The clear afternoon has darkened, and from ICA’s high glass lobby we watch the rain fall sideways across the sky. Wind sends garbage spinning down 36th Street and pulls umbrellas inside out. Jennifer, who has been working on her presentation for tonight, seems delighted. “I’m talking about the twister in the Wizard of the Oz!” she says, then hurries back upstairs.
Jennifer’s lecture is not the only feature of tonight’s program, which ICA Spiegel Fellow Grace Ambrose, who organized it, has named “with tomorrow’s sun.”
Grace was a student intern at ICA when I started working here in 2009, then got a Masters in curating at the Courtauld in London, and now she’s back. She has been assisting with all aspects of ICA programs since September, but with tomorrow’s sun is the first one that’s hers entirely.
At 6:00, artist Field Kallop starts her ten pendulums swinging in the Project Space.
Diamond dust pours through their tips, tracing elliptical patterns on the floor. The room is crowded, quiet, dim. Field moves from pendulum to pendulum, filling each one, testing it, setting it going like the master clockmaker starting the planets in their motions. The ropes swing fast, then they slow as others start to move, until the whole room sways with hypnotic motion. One man sits on the floor with his two small boys in his lap: images of wonder.
Out on the mezzanine, the programming team uncorks prosecco, its golden effervescence in keeping with the night. They arrange cookies, brew coffee, and admire the newly installed lights with their green and red gels. “I brought them for My Barbarian,” Alex recalls. “And we also used them for Open Video Call on Halloween.” The gaudy lights infuse the space with a moody glow.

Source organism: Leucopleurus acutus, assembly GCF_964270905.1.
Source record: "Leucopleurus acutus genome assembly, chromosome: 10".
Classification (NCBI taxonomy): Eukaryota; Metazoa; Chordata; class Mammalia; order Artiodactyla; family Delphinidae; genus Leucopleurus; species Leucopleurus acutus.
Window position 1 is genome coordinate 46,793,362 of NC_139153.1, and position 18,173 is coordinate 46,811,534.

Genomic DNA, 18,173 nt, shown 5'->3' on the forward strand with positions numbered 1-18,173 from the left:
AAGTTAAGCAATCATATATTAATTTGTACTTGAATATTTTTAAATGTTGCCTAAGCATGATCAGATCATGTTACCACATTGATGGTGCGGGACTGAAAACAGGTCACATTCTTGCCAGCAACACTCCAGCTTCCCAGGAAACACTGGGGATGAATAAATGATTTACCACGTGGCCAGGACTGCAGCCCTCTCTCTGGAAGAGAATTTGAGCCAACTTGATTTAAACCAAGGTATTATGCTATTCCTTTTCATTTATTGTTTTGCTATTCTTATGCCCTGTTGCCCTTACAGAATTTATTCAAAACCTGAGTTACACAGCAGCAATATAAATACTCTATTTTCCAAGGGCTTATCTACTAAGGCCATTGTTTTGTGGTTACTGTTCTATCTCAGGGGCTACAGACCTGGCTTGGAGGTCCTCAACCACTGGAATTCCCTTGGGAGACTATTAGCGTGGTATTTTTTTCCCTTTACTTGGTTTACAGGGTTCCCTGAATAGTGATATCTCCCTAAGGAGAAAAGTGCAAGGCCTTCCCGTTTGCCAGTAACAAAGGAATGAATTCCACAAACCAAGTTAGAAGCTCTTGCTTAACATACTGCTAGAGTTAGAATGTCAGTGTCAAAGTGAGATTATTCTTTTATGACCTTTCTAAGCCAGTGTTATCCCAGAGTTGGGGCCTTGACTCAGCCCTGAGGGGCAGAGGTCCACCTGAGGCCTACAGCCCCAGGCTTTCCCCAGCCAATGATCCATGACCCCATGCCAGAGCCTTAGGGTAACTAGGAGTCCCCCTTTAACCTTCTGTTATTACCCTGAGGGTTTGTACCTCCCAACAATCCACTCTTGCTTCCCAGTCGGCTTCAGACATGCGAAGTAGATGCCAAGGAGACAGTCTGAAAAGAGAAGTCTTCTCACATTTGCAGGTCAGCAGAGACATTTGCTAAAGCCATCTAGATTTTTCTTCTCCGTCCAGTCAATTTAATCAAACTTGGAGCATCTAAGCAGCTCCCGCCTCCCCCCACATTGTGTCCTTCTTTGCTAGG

Slowly the mezzanine fills up, grows noisy. Behind me, two men discuss physics and Field’s work—the relationship between how she pushes the pendulums and the patterns the diamond dust makes. One of them says that, after earthquakes disalign moving pendulums, those pendulums gradually and inevitably begin to trace figures eights. Before I can ask if this is true, the subject changes to randomness, then random number generators. Figure eights turned on their sides are infinity signs. The evening spirals on.
Jennifer’s talk starts with a film clip.
In shimmering black and white, a blond woman sits on a piano, smoking. Then, putting the burning cigarette down to smolder on the piano, she begins to sing. “You’re the cream in my coffee,” she warbles, then breaks off to yell—in a language that might be German—at the piano player, off-camera. After a while she smiles and sings again—in English—only to break off and yell some more. At the end of the clip, Jennifer explains that we have been watching Marlene Dietrich’s screen test for The Blue Angel. “Let me tell you why I’m starting with the Weimer Republic in a talk about contemporary art,” she says.
It would be foolish to attempt to summarize the subtle clockwork of Jennifer’s thinking, but I can tell you that her talk organized various familiar (and unfamiliar) stars into a new constellation: Robert Smithson and Spiral Jetty; Liam Gillick washing gallery floors with vodka and glitter; Jack Smith and Flaming Creatures; Plato; Andy Warhol’s Diamond Dust Shoes; Dorothy’s ruby slippers; Gilles Deleuze; Weimar-era children playing with stacks of near-worthless banknotes (hyperinflation); Max Beckmann and Otto Dix; the first credit card; and the New York City blackout, which happened the same year—1977—that the World Trade Center towers were completed. Within this constellation she situated the artists in her show, Glitter and Folds—Crystal Z. Campbell, Field Kallop, Jayson Keeling, and Carter Mull—explaining how she came to their work through her interest in a historical unfolding of the cultural capital of glitter, what she calls “a surfacing of shimmering abandon at times of political and economic precariousness.”
From here, it seems an easy leap to poetry. David Bowie’s Major Tom serves as segue, and now here we are, listening to a reading by poet Frank Sherlock, who writes what Grace calls “utopian verse.”
“When I think of the mixture of glitter and alcohol in this city,” Sherlock says, “I think of New Year’s Day.” He means, of course, Philadelphia’s annual spectacle, the Mummer’s Parade. He reads a poem, “The Ballad of Bill McIntyre,” a tribute to the man he calls “the glitteriest of all the mummers,” who founded the first fancy brigade, the Shooting Stars, in 1947:
Toast the founder / Auld Lang Syne again / Plumbers Carpenters Face-painted stars / They take him with them once again onto that Golden Street
Tonight, ICA seems to spangle on that golden street as though painted with stars.
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